A slasher film about a victim of child abuse (Dan Grimaldi) who grows up to become a maniacal construction worker. He stalks women at discos, takes them home, then chains them up in a special steel-walled room and sets them on fire.Written by
The house used in this film is now the museum headquarters of the Atlantic Highlands Historical Society in New Jersey. It was falling into disrepair at the time of filming, and shortly after in 1980, the town condemned it and slated it for demolition. That's when the local historical society took action and purchased the property. It is now called the Strauss Mansion Museum, named for Adolph Strauss who had the house built in 1893. There are exhibits in every room, ranging from local history to Victorian displays. The restoration work is still ongoing after all these years due to the massive amounts of money (through donations) needed. However, the house is still there and not too much has changed. Some rooms are recognizable from the movie, while others maybe not because of display cases. The society usually shows the film in the house in October as part of their month of Halloween events. The location is open every Saturday and Sunday from 1-4pm (April through December). Admission is free. It is located at 27 Prospect Circle, Atlantic Highlands, NJ. See more »
When Donny is in the steel room, he obviously is able to exit the room after the death of his first victim. But when Suzanne and Patty are in the steel room, neither of them can escape despite the one woman not being chained to the floor and ceiling. See more »
The original UK cinema version was cut by the BBFC and the film later found itself on the DPP 72 list of video nasties. The 1987 UK video release was heavily cut by 3 minutes 7 secs and extensively reduced shots of nudity and graphic closeups from the scene of the chained woman being burned alive. See more »
Late Night Surrender
Composed by Bill Heller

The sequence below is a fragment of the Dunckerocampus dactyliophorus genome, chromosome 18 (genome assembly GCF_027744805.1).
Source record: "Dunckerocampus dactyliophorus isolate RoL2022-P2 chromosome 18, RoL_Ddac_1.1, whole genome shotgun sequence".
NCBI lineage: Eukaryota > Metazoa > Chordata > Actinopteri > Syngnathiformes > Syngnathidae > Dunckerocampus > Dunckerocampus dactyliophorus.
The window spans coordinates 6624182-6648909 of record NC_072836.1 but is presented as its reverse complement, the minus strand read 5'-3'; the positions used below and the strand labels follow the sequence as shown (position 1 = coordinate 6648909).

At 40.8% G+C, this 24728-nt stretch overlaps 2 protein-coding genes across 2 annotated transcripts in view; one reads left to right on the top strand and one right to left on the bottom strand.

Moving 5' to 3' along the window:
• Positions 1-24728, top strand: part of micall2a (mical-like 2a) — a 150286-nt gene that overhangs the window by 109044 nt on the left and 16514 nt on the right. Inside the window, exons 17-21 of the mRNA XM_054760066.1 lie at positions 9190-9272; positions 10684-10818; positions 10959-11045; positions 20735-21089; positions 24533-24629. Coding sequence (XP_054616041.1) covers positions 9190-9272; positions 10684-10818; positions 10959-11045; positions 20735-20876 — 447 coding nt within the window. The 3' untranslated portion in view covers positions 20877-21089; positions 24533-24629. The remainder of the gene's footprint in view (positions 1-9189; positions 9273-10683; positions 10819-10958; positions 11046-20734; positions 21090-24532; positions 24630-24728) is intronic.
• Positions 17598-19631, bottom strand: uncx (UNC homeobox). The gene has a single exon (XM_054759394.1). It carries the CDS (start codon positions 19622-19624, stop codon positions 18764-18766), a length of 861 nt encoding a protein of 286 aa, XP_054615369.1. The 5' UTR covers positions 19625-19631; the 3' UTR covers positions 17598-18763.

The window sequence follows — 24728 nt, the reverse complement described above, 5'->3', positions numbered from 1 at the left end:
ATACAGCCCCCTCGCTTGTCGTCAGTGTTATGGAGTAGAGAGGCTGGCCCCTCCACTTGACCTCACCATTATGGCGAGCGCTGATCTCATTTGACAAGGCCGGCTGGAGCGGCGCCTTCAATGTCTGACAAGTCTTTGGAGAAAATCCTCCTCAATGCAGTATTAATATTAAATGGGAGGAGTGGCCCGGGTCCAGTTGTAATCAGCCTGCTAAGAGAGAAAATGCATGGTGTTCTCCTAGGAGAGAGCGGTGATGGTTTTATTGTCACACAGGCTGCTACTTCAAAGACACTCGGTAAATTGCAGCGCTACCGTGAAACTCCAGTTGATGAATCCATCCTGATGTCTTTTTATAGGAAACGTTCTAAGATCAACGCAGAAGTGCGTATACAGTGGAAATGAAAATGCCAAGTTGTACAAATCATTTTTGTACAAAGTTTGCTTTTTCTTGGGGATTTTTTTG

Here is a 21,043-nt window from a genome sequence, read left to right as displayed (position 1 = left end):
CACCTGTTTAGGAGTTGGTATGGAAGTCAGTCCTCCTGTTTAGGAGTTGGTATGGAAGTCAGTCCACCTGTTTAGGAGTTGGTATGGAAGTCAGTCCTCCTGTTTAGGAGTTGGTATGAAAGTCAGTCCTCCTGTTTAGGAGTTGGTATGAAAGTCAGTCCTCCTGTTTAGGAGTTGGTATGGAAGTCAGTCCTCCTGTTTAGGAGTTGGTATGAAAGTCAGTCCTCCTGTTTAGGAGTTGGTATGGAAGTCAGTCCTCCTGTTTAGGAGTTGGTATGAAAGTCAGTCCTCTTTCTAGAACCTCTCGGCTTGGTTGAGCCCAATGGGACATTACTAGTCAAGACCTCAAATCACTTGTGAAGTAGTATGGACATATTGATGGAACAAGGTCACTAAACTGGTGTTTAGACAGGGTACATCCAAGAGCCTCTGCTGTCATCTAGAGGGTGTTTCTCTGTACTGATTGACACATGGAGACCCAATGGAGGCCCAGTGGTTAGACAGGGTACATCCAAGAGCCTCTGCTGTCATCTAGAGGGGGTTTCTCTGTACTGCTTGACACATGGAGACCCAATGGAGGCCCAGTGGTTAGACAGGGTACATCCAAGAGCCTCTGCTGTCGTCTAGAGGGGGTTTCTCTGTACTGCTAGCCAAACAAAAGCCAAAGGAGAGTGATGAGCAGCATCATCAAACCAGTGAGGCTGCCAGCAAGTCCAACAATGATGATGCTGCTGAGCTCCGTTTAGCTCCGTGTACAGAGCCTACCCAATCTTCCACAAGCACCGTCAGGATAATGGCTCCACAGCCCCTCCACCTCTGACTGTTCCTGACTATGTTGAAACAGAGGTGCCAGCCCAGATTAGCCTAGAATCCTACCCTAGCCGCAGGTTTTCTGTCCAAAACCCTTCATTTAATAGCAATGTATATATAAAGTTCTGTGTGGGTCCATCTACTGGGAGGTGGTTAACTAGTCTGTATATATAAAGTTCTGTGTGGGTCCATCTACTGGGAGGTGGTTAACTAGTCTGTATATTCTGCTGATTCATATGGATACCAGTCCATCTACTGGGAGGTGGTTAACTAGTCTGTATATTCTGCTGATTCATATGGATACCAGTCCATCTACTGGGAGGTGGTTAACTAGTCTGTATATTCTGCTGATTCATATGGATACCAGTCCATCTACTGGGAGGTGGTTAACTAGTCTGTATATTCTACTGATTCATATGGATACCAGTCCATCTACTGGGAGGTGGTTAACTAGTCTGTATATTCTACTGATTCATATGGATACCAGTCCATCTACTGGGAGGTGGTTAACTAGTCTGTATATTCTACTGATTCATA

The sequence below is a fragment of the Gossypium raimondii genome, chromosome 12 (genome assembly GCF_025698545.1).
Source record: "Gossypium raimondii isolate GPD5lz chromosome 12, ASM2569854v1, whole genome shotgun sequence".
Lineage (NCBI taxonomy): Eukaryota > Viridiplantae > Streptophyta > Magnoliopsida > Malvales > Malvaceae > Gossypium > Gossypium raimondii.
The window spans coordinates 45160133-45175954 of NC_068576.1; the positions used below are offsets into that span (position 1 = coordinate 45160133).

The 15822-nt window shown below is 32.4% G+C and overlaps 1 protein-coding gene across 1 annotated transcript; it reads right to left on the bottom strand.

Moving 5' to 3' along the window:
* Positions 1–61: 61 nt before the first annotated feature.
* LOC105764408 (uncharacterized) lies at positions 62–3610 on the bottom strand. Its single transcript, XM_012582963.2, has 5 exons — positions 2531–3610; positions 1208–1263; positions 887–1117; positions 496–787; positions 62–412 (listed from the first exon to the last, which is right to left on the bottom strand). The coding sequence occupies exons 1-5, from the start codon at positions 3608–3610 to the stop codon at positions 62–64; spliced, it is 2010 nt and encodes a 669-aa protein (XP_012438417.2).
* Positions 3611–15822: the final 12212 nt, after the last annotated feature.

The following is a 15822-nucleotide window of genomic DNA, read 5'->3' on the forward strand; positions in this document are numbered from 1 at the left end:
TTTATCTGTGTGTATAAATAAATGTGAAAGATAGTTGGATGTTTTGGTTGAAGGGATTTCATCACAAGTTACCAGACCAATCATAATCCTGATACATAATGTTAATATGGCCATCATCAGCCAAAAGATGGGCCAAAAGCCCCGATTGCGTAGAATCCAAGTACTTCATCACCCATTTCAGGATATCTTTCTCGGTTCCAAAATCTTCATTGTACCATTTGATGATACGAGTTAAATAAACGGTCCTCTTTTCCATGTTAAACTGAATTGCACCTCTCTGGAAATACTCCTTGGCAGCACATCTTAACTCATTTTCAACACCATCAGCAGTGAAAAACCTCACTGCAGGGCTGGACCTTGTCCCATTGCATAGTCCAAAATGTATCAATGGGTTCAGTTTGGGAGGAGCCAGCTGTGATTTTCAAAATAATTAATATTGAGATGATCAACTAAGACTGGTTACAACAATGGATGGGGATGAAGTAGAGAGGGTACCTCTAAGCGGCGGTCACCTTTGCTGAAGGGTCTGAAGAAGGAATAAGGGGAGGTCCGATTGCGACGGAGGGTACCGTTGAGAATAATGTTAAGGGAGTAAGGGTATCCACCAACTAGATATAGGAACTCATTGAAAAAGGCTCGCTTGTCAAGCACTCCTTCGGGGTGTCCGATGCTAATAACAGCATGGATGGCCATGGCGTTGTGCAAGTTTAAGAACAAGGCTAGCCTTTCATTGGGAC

Available on Reflection Records & Tapes See more »
It achieves what it sets out to do
I'll never understand people who complain that a horror movie is too gruesome or horrifying. It's like a person saying he/she didn't like a comedy because it was too funny.
The negativity towards DON'T GO IN THE HOUSE is odd. Yes, there is ONE moment where it's particularly gruesome and lurid but I've seen mainstream movies (LETHAL WEAPON 2 or TOTAL RECALL) where the super violent action was more nauseating to me than an entire film like DGITH. I suspect that a lot it has to do with the fact that DGITH is a low budget movie, with unknowns and made by unknowns, and those suffering from an elitist complex will renege anything if it doesn't look a certain way or stand-up to their (prefab) expectations. The great thing about DGITH is that it doesn't gloss over the violence. The film is grim, dour and depressing, as it SHOULD be.
Another notch against DGITH is that the story follows the depressing actions of the killer, who's the only main character of the film. And like so many horror films with the main character being the killer himself, few people identify with (or what to identify with) the killer, and because of this knee-jerk reaction towards the way the film portrays the killer, many dismissed it without even trying to see it for what it is. Ironically, the film is dismissed for what it is (and isn't) as much as the character it portrays is dismissed in reality for who he is. Oddly enough, I thought his friend was more annoying than the killer himself.
DGITH is not the greatest movie ever made. But it does what it intended to do: it unsettles and it's grim and unpleasant, with its post-Vietnam war tone. There's NO black humour in the film, and a lot of films these days like to include touches of black comedy here and there in serial killer stories. But I'm glad there aren't any touches of black comedy in DGITH. Its straightforwardness is actually what sets it apart from most films of its kind.
The only big mistake in the film is the tacky "surprise" ending that has nothing to do with the rest of the movie. Otherwise, the film is solid and packs a mean punch. And I dig that disco music!
So, if you don't like your horror movies with a depressive tone. If you don't like movies that don't look splashy or stylized, then DON'T GO IN THE HOUSE is not a movie for you. Personally, I think it's light years better than the overrated MANIAC (1980).
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